A technology executive in the Seattle area tried to fraudulently obtain a COVID-19 disaster relief loan through a salary protection program and was sentenced to two years in prison on Tuesday.
Mukund Mohan, 48, from Mount Clyde, Washington, pleaded guilty to wire fraud and money laundering charges on March 15. He was initially charged in July 2020.
The U.S. Attorney’s Office for the Western District of Washington said in a statement Press Releases Mohan submitted eight fraudulent catastrophe loan applications, seeking more than $5.5 million. In support of these applications, forged and falsified documents were submitted, including falsified federal tax returns and falsified company documents.
For example, court documents show that Mohan falsely stated to lenders that his company, Mahenjo Inc., had dozens of employees in 2019 and paid millions of dollars in employee salaries and payroll taxes. He submitted false company registration documents and tax forms, indicating that the company started business before 2020, but he actually purchased Mahenjo in May 2020 and had no employees and no business activities at the time of purchase.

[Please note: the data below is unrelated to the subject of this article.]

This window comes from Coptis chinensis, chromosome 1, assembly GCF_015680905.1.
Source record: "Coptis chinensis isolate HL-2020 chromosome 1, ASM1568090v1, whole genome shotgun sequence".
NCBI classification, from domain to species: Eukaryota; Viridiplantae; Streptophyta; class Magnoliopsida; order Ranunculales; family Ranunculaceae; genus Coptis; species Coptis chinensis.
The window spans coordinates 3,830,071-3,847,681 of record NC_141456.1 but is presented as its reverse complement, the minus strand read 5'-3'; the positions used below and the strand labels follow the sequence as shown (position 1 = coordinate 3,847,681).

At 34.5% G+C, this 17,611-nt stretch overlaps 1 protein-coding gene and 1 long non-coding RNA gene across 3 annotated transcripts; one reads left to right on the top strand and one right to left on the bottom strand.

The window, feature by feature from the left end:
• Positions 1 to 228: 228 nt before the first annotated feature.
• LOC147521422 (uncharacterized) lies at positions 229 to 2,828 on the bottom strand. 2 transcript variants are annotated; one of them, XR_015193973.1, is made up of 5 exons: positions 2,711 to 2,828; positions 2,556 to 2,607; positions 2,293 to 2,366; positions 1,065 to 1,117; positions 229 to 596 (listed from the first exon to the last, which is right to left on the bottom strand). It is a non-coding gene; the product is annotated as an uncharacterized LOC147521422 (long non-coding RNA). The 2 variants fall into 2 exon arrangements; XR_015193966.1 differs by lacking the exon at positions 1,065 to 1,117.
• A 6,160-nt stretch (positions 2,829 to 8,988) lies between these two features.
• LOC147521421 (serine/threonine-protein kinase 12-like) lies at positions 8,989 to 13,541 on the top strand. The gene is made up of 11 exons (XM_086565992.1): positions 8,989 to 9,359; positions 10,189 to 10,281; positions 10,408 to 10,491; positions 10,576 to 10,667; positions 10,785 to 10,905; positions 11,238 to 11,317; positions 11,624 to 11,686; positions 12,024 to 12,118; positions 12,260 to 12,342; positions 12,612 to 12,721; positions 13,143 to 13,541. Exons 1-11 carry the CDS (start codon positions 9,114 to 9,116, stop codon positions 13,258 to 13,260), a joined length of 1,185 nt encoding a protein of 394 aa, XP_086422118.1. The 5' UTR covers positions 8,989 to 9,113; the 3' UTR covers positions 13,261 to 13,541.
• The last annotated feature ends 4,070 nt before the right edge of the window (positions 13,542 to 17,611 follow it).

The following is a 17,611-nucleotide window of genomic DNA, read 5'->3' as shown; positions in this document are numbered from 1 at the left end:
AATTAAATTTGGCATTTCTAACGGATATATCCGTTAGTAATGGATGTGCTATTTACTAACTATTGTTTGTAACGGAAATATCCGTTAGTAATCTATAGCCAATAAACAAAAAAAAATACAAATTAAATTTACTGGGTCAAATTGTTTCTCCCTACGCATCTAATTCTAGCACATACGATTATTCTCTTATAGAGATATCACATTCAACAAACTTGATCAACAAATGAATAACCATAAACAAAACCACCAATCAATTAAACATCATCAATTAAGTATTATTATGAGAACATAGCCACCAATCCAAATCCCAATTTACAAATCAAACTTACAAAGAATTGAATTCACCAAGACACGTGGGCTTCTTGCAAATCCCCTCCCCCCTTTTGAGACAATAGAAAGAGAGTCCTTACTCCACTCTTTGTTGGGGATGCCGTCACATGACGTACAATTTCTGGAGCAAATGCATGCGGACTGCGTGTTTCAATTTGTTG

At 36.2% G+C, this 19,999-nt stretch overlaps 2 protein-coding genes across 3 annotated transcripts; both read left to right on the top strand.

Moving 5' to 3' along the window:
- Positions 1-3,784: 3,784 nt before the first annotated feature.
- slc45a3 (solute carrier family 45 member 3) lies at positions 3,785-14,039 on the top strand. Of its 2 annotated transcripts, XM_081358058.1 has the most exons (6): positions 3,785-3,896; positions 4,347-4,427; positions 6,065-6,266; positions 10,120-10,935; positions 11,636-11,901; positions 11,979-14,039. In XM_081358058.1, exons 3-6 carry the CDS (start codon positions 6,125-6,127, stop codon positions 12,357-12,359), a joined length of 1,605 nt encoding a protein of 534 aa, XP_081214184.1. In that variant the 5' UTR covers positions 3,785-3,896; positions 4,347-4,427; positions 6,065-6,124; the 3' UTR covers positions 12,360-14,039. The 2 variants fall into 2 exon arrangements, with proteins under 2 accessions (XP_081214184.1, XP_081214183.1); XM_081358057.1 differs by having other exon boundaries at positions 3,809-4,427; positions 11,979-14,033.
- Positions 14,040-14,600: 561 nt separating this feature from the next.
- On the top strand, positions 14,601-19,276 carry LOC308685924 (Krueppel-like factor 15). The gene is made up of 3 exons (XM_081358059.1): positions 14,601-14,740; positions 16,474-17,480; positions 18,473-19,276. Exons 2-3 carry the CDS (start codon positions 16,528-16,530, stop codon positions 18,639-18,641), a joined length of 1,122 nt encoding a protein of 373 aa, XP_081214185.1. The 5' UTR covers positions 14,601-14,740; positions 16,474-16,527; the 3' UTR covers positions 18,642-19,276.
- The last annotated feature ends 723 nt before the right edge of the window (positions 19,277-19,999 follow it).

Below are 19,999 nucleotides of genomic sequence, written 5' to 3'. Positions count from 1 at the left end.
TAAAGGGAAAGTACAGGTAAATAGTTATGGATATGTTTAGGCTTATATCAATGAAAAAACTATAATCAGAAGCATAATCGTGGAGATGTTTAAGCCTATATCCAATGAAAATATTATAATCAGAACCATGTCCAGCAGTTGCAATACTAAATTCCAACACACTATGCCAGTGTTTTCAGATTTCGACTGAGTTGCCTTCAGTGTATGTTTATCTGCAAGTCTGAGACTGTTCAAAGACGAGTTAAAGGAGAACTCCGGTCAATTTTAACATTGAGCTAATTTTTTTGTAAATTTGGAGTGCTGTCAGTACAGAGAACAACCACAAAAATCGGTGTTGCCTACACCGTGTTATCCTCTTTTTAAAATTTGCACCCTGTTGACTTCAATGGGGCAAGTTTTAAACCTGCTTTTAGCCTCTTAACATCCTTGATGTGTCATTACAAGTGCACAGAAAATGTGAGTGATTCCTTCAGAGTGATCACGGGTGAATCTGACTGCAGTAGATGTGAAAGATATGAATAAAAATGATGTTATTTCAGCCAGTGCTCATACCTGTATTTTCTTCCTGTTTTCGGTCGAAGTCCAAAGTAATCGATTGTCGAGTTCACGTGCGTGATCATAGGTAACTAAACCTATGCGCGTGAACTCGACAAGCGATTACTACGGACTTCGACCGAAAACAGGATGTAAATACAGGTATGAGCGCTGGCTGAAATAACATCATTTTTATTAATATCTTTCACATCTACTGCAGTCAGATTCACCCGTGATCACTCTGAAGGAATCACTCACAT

Five of the eight fraudulent loan applications were approved, and Mohan received nearly $1.8 million in COVID-19 relief funds.
Mohan’s previous technical experience includes serving as Director of Product Management at Amazon Business. He also served as a director of Microsoft Ventures and director of engineering for Microsoft’s cloud and enterprise business.
“When people like Mr. Mohan abuse the welfare program under CARES to unfairly enrich themselves, they are stealing from the most vulnerable,” Corinne Kalve, the acting agent in charge of the IRS criminal investigation, said in a statement. “Today, Mr. Mohan is responsible for the harm his greed has caused to our friends, family and communities.”
In the first few months of the PPP, lawyers from the Department of Justice’s Fraud Division prosecuted more than 100 defendants in more than 70 criminal cases and seized more than $65 million in cash derived from fraudulent PPP funds, and Many real estate and luxury goods.
In addition to the sentence of imprisonment, Mohan was also ordered to pay a fine of US$100,000 and a compensation of US$1,786,357.